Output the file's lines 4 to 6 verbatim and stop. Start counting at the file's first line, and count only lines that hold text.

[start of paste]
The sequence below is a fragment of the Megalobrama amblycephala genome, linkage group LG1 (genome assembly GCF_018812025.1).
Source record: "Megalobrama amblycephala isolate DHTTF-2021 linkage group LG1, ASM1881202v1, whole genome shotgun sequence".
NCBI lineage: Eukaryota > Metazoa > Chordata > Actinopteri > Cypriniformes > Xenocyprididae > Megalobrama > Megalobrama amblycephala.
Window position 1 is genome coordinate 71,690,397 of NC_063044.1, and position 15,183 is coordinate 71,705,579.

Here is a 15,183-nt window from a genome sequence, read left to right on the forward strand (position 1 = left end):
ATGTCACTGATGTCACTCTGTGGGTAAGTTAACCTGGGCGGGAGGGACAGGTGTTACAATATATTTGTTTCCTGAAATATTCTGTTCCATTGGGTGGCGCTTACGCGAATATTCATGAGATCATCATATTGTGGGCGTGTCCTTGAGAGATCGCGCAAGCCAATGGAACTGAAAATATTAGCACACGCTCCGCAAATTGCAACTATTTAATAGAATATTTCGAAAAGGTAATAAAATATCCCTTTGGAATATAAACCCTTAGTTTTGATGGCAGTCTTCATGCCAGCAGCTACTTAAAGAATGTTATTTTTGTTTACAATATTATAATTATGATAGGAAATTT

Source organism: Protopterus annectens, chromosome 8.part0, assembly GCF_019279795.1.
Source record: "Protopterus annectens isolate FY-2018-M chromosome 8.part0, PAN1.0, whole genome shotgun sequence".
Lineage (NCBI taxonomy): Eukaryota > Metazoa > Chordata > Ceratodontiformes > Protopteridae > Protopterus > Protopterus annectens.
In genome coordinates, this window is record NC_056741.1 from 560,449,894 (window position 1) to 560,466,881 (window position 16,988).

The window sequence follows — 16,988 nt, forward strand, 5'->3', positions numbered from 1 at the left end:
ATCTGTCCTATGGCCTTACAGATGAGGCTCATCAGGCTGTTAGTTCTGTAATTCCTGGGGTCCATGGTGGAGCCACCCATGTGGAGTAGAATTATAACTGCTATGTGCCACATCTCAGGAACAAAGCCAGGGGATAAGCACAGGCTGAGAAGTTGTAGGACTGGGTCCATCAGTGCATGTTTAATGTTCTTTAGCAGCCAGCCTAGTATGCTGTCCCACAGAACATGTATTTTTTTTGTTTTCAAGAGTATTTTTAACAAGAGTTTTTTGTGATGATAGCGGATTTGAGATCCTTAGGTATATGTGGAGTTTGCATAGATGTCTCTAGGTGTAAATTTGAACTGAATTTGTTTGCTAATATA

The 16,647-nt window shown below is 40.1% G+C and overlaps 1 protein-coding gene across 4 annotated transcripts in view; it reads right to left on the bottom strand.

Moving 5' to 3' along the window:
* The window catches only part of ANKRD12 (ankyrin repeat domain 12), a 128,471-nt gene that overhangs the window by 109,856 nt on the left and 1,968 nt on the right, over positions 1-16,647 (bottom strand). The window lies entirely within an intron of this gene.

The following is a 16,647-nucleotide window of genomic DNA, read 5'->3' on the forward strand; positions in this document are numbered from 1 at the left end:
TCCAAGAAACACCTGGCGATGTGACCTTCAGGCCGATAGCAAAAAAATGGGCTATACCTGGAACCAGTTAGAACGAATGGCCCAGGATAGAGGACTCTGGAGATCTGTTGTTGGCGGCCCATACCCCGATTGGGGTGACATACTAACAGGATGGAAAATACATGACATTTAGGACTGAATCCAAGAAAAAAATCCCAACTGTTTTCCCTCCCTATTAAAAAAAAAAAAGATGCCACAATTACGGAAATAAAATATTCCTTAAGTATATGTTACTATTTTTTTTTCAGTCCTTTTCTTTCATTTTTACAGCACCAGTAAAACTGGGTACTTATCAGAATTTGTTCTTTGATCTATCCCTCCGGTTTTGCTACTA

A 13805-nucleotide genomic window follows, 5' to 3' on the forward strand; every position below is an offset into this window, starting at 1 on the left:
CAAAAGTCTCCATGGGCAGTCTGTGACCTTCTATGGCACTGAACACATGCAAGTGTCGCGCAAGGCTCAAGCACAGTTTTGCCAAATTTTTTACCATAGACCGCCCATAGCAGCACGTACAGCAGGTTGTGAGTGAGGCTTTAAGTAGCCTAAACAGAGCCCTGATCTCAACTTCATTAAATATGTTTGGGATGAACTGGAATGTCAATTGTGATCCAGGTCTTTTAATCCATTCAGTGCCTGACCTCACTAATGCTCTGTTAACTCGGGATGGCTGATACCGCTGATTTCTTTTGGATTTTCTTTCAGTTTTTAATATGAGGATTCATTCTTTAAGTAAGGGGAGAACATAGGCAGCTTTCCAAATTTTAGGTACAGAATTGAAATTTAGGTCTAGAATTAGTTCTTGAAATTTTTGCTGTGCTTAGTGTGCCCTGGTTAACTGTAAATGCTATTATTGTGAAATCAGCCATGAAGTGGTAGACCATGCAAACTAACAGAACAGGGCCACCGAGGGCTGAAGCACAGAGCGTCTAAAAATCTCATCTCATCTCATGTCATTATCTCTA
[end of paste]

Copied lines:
Window position 1 is genome coordinate 71,690,397 of NC_063044.1, and position 15,183 is coordinate 71,705,579.

Here is a 15,183-nt window from a genome sequence, read left to right on the forward strand (position 1 = left end):
ATGTCACTGATGTCACTCTGTGGGTAAGTTAACCTGGGCGGGAGGGACAGGTGTTACAATATATTTGTTTCCTGAAATATTCTGTTCCATTGGGTGGCGCTTACGCGAATATTCATGAGATCATCATATTGTGGGCGTGTCCTTGAGAGATCGCGCAAGCCAATGGAACTGAAAATATTAGCACACGCTCCGCAAATTGCAACTATTTAATAGAATATTTCGAAAAGGTAATAAAATATCCCTTTGGAATATAAACCCTTAGTTTTGATGGCAGTCTTCATGCCAGCAGCTACTTAAAGAATGTTATTTTTGTTTACAATATTATAATTATGATAGGAAATTT